Golden Kamuy‘s official website is releasing a series of interviews with cast and staff during over the course of the Spring season, starting things off with the character designer Ken’ichi Onuki, whose previous character design credits include Gundam Seed, Monster Strike, and Shin Megami Tensei: Tokyo Revelation. We’ve translated the first interview and will be putting up the rest of the interviews as they’re posted so you can follow along!
Tell us what you thought when you first read the Golden Kamuy manga.
People had been telling me that it was really good, so when they published a sample chapter for the ebook version I decided to give it a try. It was as good as everybody said it was, so I bought every volume and read it right there. It was amazing how the story just got more and more interesting, starting with the protagonist’s hunt for gold, and then the Ainu and the survivors of the Shinsengumi getting involved, too. At the time, I never thought I’d be doing the character designs for the anime, so I was really surprised when I got the offer.
What elements did you focus on when doing the character design for this anime?
The art for the original manga is so good that my first goal was to retain the feeling of the original.
Was Satoru Noda’s art style easy to convert into anime character designs? Or was it difficult? Please tell us why.
This is kind of the same as my last answer, but not only is the art itself good, but even little details like the character’s belongings and the clothes they wear are all very well-drawn and based off of reference documents, so it was very difficult to lower the number of lines in the art enough to animate it.
Did Mr. Noda make any requests as to the character design?
I showed him the rough drafts just before they were finalized, and he sent me some notes and some pictures about things he wanted me to keep in mind.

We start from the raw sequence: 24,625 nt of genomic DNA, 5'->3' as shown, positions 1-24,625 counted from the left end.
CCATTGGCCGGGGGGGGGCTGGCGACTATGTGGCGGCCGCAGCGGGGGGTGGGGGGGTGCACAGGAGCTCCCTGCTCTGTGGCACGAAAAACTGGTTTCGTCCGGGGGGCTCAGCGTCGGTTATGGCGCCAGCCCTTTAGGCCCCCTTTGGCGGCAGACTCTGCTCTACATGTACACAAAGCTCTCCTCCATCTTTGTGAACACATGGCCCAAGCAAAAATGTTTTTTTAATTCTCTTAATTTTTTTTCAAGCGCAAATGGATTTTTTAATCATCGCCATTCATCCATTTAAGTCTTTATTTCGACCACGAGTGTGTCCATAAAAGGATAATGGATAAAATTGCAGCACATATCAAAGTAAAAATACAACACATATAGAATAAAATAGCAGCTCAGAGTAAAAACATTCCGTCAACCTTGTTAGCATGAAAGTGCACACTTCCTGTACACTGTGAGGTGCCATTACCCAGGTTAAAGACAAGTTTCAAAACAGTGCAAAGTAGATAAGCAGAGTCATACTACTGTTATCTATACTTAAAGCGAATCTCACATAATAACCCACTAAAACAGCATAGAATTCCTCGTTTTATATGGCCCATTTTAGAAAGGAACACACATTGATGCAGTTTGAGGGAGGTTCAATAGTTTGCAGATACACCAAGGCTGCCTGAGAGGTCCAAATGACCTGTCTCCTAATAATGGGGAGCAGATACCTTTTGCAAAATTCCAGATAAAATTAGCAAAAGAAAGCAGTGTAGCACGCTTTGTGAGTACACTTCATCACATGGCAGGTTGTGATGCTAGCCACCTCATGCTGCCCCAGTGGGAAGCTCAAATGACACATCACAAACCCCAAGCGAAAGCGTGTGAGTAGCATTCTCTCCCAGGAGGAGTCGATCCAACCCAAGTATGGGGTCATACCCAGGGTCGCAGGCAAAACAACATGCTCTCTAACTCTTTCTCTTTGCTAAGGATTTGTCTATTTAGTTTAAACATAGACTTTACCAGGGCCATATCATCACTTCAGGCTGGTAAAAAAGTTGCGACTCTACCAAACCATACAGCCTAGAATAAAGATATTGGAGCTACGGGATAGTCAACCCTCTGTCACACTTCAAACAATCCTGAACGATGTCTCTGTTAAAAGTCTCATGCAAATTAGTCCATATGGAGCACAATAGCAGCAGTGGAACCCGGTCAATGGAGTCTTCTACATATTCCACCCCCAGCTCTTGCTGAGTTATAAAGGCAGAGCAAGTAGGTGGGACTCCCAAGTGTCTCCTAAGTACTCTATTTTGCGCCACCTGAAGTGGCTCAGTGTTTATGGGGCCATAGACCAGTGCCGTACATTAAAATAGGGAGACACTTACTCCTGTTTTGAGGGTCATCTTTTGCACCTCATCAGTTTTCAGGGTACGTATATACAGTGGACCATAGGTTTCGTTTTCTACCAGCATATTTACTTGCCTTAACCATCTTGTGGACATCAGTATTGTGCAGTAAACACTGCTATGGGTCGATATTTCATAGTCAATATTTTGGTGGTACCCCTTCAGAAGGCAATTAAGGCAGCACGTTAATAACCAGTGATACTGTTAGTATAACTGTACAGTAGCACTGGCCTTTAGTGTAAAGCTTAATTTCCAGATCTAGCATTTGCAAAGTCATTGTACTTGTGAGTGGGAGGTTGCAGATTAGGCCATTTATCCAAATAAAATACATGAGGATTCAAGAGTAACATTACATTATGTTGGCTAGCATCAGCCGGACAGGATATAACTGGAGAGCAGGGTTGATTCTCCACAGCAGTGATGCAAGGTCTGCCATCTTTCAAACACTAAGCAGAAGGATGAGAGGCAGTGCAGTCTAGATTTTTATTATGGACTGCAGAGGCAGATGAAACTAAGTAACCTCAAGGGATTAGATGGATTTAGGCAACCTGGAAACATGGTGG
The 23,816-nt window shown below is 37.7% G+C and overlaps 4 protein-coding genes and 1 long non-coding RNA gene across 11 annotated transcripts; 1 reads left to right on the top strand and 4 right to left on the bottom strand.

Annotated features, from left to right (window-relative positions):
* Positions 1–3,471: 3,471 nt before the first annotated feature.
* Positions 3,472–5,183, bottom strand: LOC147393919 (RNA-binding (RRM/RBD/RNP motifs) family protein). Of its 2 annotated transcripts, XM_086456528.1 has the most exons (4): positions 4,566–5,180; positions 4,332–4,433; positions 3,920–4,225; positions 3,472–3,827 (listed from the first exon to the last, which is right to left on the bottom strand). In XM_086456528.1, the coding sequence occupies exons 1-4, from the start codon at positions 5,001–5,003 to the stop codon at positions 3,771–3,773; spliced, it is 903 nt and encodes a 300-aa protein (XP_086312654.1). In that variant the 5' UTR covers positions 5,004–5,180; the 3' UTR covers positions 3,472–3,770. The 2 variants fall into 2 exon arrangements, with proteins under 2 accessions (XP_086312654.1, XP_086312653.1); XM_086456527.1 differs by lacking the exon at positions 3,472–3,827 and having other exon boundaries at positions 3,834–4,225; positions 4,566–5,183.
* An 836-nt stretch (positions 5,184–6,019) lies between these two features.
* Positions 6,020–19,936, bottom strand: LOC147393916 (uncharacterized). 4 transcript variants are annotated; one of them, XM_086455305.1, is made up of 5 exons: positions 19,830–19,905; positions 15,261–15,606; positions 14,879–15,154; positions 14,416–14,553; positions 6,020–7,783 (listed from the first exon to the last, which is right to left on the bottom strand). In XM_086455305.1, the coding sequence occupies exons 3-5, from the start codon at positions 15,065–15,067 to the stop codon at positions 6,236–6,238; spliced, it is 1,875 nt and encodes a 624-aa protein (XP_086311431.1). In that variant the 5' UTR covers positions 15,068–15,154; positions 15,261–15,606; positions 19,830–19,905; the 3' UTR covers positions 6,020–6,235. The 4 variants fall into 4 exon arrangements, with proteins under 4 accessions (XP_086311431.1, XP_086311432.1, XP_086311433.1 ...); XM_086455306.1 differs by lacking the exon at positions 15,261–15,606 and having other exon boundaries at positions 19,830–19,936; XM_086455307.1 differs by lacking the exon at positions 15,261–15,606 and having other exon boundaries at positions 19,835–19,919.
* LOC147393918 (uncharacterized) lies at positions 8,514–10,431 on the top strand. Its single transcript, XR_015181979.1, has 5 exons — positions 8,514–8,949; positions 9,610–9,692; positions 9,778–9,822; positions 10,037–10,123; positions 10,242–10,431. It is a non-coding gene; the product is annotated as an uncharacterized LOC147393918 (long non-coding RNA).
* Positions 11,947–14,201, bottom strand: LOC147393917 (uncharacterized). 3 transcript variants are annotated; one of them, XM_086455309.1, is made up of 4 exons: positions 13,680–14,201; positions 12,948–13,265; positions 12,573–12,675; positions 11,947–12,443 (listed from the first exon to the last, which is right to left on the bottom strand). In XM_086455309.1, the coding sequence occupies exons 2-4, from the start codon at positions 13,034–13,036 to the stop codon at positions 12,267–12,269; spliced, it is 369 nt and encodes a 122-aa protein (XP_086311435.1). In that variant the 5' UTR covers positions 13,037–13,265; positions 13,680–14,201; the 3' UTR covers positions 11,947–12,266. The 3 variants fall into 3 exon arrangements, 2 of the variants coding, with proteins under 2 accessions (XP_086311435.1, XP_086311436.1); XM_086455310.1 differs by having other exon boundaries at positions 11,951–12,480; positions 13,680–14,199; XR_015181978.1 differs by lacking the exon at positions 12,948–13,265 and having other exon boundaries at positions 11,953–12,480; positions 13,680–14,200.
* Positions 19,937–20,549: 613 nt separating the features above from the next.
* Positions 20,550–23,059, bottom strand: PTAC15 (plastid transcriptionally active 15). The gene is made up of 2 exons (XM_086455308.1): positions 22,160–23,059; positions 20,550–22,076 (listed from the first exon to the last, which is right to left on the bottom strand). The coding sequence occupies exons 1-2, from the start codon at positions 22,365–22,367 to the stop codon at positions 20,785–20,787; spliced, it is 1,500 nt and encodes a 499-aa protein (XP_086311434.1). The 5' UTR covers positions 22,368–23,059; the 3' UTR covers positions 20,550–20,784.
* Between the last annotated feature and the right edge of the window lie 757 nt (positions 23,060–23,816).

Was there a particular character that took a lot of effort to get right? Please tell us which parts of the process were particularly difficult.
The most important part is the face, of course, so there was a lot of trial-and-error with the way the eyes and shading looked.
In the manga, there are sometimes variations in the way the faces are drawn. For example, additional shading will be added or eye highlights will be removed. But since an anime is a joint effort between multiple people, you need to be able to have a set of base expressions for each character. It can be tricky to attempt to draw out a variety of different looks from those base facial expressions, though. Asirpa and Shiraishi in particular have so many different expressions…
If I used them all, there would just be too many, so it was very difficult to decide which ones I wanted to pick.
Also, the characters all have different body types, so I had to keep everything balanced while referencing the original work.
Tell us about anything that particularly stood out in your interactions with Director Namba and the rest of the staff.
Before the work really got started, we went location scouting in Hokkaido. Since we were there to do research, we were taken to places that are ordinarily off-limits, and shown real guns and other items from the time period. We also got to hear a lot of interesting stories. That really stood out to me.
Tell us how it felt to participate in this project, and what your hopes are for the finished anime.
It’s not often you get a chance to work on something that you were a fan of, so I’ve done the best I could to contribute in my own little way. I hope you’ll cheer us on.